Seventh Generation Supper
Tuesday, February 25, 5:45 pm Anacortes Senior Center
Evening presentation: Island Hospital - Looking Ahead
Sommer Carter, new TF&F Board member, emceed the evening with an energized and fun leadership style that all seemed to enjoy. Music was provided by Kevin Summers on the sax. Attendance was 62. Sommer started the evening by reviewing the status of the Vision 2030 document that we began with a visioning session in April 2013. Two sections, Food & Economy were reviewed this evening:
- Vision 2030: Food - Sylvia Cooper summarized that we need to localize our food system (minimize fossil-fuel inputs) and increase food production (more food, fewer lawns), support pollinators, consider creating a seed bank and a possible Co-Op, to include a local kitchen.
- Vision 2030 - Economy - Jan Woodruff mentioned three basic features of this section: (1) Create a sustainable economic plan; (2) Transform our town to a vibrant waterfront community; (3) Recruit triple-bottom-line (Profits - People - Planet) businesses that focus on industries such as clean energy, green marine development, and sustainable tourism.
- Ed Gastellum asked for volunteers to emcee the TF&F meetings in the future and passed around a sign-up sheet.
- Sommer noted that although anyone and everyone is welcome at Transition suppers and events, membership dues help to support TF&F's programs and she invited interested folks to become members. (Annual dues are $20 individual/$30 family and can be mailed to PO Box 62, Anacortes or paid via Paypal at transitionfidalgo.org.)
- Jan Woodruff passed around Initiative #1329 to reverse the Supreme Court decision treating corporations as people - there was strong interest in signing this document.
- Eric Shen asked for $5 donations to help pay for the publication of our Vision 2030 document. Those that donated received a very nice thank-you present: choice of a reusable shopping bag handmade (and donated) by Daphne Ghan, or another reusable bag that could be folded to fit in a pocket.
- Sequoia Ferrel is looking for a farm partner for 2014. She has a survey available for Gaia Rising Farm to obtain info regarding possible crops people would like the farm to grow in the future. She hopes to make the form available soon at gaiarisingfarm.com. She also stressed that Anacortes needs a food co-op and she would be interested in helping to start one. She can be reached at firstname.lastname@example.org
- Heather Burke asked how many people would like to have organic food served? About 75% raised their hands. Then, how many people would be willing to pay a little more? About 50% raised their hands.
- Gabriel Olmstead of the Home Trust of Skagit - a community land trust serving Skagit County - will hold its Annual Meeting on Tuesday, March 25th @ Anacortes Library at 6pm. Included will be a presentation by Dana Brandt of Bellingham discussing affordable solar power. Home Trust of Skagit works to provide perpetually affordable home ownership to working families.
- Gael Varsi announced that the TimeBank is thriving and thanks to Mary Beth Conlee, we now have a streamlined application process online. You can also renew your membership online. Go to www.fidalgoandfriends.timebanks.org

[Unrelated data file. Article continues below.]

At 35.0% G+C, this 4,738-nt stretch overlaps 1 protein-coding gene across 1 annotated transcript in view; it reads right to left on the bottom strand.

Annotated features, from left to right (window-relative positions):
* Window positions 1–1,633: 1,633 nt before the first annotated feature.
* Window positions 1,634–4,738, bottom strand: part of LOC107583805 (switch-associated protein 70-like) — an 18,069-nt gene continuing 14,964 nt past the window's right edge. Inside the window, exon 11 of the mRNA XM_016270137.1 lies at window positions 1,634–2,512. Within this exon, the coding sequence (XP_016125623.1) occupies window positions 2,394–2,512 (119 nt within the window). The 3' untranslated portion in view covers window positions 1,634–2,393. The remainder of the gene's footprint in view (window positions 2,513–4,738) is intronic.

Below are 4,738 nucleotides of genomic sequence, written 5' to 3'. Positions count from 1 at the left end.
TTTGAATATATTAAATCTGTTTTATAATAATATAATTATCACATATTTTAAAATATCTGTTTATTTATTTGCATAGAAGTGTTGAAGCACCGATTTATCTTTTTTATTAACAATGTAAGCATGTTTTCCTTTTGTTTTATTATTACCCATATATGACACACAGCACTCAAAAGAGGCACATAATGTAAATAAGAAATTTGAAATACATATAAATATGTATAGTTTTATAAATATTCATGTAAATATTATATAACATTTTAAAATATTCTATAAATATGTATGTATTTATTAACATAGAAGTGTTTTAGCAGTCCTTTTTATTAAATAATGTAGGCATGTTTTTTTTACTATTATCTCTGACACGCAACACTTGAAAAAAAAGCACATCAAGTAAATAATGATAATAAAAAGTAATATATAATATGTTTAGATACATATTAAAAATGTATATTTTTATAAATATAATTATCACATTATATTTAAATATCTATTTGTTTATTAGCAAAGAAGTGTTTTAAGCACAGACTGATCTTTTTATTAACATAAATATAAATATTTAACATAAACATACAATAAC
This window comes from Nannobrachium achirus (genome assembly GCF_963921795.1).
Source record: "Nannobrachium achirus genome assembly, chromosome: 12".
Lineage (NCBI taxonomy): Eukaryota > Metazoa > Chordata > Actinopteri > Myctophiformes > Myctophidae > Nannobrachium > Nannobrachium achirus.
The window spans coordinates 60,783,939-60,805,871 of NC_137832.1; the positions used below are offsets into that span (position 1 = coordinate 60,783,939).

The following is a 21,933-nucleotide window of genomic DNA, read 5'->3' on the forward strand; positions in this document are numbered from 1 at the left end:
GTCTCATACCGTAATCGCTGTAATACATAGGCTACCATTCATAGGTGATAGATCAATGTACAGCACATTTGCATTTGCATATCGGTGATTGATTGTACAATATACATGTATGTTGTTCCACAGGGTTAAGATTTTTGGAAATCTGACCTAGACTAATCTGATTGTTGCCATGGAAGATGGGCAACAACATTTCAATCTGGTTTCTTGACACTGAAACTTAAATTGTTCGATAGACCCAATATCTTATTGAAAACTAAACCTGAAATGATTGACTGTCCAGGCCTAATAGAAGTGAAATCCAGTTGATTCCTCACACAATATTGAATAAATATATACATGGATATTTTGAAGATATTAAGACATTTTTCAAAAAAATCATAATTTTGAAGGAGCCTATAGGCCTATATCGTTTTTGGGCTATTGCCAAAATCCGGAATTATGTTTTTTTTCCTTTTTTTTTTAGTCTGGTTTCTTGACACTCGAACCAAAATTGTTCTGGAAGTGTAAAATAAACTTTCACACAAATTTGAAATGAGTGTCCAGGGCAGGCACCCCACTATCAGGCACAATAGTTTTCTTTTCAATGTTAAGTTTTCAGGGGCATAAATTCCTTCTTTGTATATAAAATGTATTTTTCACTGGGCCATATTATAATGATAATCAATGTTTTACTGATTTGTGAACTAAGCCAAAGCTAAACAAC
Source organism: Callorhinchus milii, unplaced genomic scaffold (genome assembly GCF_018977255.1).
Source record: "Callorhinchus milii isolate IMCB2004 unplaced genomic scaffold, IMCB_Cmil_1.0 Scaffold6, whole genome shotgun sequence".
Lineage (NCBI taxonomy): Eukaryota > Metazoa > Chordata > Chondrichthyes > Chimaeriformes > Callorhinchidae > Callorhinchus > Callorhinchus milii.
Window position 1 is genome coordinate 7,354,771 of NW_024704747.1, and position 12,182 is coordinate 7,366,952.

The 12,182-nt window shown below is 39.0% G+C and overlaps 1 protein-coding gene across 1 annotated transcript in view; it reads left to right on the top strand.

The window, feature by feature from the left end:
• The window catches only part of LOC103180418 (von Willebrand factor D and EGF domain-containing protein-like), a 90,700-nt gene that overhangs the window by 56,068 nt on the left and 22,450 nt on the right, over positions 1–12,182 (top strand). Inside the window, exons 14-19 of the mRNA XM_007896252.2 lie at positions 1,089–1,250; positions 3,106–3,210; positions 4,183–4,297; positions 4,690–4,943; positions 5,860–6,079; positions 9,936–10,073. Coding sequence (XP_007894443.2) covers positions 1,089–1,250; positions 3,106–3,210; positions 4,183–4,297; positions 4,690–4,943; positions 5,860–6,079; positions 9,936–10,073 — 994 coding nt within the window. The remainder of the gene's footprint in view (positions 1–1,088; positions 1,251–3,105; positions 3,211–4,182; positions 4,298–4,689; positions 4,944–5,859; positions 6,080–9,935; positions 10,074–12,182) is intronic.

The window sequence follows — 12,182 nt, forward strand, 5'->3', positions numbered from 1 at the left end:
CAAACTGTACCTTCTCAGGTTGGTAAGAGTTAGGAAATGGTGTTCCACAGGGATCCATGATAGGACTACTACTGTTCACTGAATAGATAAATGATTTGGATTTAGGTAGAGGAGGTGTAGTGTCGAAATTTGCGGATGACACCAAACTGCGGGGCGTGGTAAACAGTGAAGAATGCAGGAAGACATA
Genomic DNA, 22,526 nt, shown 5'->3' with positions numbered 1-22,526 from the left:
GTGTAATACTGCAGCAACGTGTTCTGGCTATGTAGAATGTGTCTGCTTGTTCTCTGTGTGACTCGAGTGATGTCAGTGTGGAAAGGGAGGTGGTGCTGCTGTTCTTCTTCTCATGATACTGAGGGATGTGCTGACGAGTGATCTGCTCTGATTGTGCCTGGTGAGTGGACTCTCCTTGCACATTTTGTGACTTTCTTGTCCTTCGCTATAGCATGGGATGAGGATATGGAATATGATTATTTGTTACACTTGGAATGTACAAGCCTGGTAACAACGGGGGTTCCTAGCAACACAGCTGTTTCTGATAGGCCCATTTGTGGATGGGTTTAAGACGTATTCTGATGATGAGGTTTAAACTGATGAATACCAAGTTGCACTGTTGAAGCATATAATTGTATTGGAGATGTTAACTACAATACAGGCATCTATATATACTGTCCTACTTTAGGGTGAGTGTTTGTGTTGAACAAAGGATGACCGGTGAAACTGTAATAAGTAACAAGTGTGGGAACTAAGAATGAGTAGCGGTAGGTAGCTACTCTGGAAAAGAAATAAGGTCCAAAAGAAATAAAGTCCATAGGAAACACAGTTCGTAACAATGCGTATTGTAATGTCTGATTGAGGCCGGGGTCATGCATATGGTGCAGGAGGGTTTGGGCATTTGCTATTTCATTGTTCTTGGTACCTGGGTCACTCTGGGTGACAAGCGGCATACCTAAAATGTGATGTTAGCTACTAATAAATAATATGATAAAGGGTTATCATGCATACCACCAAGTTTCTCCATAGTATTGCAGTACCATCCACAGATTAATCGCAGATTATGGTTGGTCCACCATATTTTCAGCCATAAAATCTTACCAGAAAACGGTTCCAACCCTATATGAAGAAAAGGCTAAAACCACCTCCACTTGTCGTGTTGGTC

- Visitors were introduced and welcomed.
Vince Oliver, CEO of Island Hospital, discussed the challenges small community hospitals face today, including collaborations and partnerships, the cost of independence, financial status and projections, campus growth, and the hospital's focus on sustainability and conservation of resources.
Island Hospital, authorized as Skagit County Public Hospital District #2, has grown under Oliver's leadership during the past 14 years from 19 patients a day to about 30. ER visits have increased from 5,000 to 14,000 and births from 220 per year to 400. The hospital has about 100 physicians on staff. Most significant, the payment for services has changed from a fee-for-service system to a global fee given to provide service. However, costs are going up and patients are going down - this is a formula for problems. Charitable care from 2007 until 2011 has risen from $1million to $1.8million & bad debts from 2007 until 2013 have risen from $1miillion to $3.9million. Expenses are 55% for staff salaries; other major expenses are medical supplies, drugs, physicians' fees, and capital expansion. Island Hospital is a 43-bed facility with about 30 beds occupied on the average. There are 726 direct employees.
Island Hospital is reviewing "collaboration." This concept can be anything from a loose partnership, a shared services concept, or a full partnership with "tight" control by the partner. This issue is being reviewed for the need of efficiency and green opportunities.
After the presentation, questions from the floor focused on: nutrition and food, will the Affordable Care Act reduce costs, aligning with PeaceHealth, reducing bad debts, the importance of volunteers (now there are 130 volunteers), can equipment be sterilized to re-use, why are there fewer patients now in an aging community, the IS Resource Center, will IH raise its funding by special levies, will IH use physician's assistants and nurse practitioners more, what is the IH 5-year plan?
Adjourned at 7:42 pm.
The presentation at the March 25th Supper will be how honeybees model sustainability by Daniel Najera, professor at Green River Community College.
Bud Anderson, Secretary